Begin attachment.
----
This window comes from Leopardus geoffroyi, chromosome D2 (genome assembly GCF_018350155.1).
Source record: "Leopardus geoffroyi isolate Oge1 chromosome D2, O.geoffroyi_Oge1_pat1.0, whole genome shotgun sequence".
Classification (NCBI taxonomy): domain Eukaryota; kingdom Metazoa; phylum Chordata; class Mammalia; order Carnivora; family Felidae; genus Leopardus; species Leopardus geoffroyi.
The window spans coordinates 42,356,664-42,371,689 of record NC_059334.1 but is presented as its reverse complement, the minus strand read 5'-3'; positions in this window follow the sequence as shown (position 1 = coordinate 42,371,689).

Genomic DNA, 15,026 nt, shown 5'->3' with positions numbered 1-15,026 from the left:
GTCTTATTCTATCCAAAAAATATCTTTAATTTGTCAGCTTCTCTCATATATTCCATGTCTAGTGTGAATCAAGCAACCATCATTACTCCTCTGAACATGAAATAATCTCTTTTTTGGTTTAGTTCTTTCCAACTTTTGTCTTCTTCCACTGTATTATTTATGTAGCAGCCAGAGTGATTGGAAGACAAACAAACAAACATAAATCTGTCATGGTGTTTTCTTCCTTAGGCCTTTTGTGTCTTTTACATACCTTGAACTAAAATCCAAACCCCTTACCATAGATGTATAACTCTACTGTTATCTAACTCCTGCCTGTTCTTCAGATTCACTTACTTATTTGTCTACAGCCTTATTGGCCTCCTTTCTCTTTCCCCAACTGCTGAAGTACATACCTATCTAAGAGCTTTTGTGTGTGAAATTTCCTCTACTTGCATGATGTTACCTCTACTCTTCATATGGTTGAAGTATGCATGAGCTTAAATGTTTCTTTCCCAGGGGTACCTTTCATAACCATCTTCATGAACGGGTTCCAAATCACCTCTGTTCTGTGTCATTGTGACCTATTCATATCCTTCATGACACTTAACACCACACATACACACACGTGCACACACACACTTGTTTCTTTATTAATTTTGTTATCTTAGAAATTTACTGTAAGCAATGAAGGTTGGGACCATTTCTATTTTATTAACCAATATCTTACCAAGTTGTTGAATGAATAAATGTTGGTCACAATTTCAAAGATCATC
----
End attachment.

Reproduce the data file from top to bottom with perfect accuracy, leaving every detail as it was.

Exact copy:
This window comes from Leopardus geoffroyi, chromosome D2 (genome assembly GCF_018350155.1).
Source record: "Leopardus geoffroyi isolate Oge1 chromosome D2, O.geoffroyi_Oge1_pat1.0, whole genome shotgun sequence".
Classification (NCBI taxonomy): domain Eukaryota; kingdom Metazoa; phylum Chordata; class Mammalia; order Carnivora; family Felidae; genus Leopardus; species Leopardus geoffroyi.
The window spans coordinates 42,356,664-42,371,689 of record NC_059334.1 but is presented as its reverse complement, the minus strand read 5'-3'; positions in this window follow the sequence as shown (position 1 = coordinate 42,371,689).

Genomic DNA, 15,026 nt, shown 5'->3' with positions numbered 1-15,026 from the left:
GTCTTATTCTATCCAAAAAATATCTTTAATTTGTCAGCTTCTCTCATATATTCCATGTCTAGTGTGAATCAAGCAACCATCATTACTCCTCTGAACATGAAATAATCTCTTTTTTGGTTTAGTTCTTTCCAACTTTTGTCTTCTTCCACTGTATTATTTATGTAGCAGCCAGAGTGATTGGAAGACAAACAAACAAACATAAATCTGTCATGGTGTTTTCTTCCTTAGGCCTTTTGTGTCTTTTACATACCTTGAACTAAAATCCAAACCCCTTACCATAGATGTATAACTCTACTGTTATCTAACTCCTGCCTGTTCTTCAGATTCACTTACTTATTTGTCTACAGCCTTATTGGCCTCCTTTCTCTTTCCCCAACTGCTGAAGTACATACCTATCTAAGAGCTTTTGTGTGTGAAATTTCCTCTACTTGCATGATGTTACCTCTACTCTTCATATGGTTGAAGTATGCATGAGCTTAAATGTTTCTTTCCCAGGGGTACCTTTCATAACCATCTTCATGAACGGGTTCCAAATCACCTCTGTTCTGTGTCATTGTGACCTATTCATATCCTTCATGACACTTAACACCACACATACACACACGTGCACACACACACTTGTTTCTTTATTAATTTTGTTATCTTAGAAATTTACTGTAAGCAATGAAGGTTGGGACCATTTCTATTTTATTAACCAATATCTTACCAAGTTGTTGAATGAATAAATGTTGGTCACAATTTCAAAGATCATC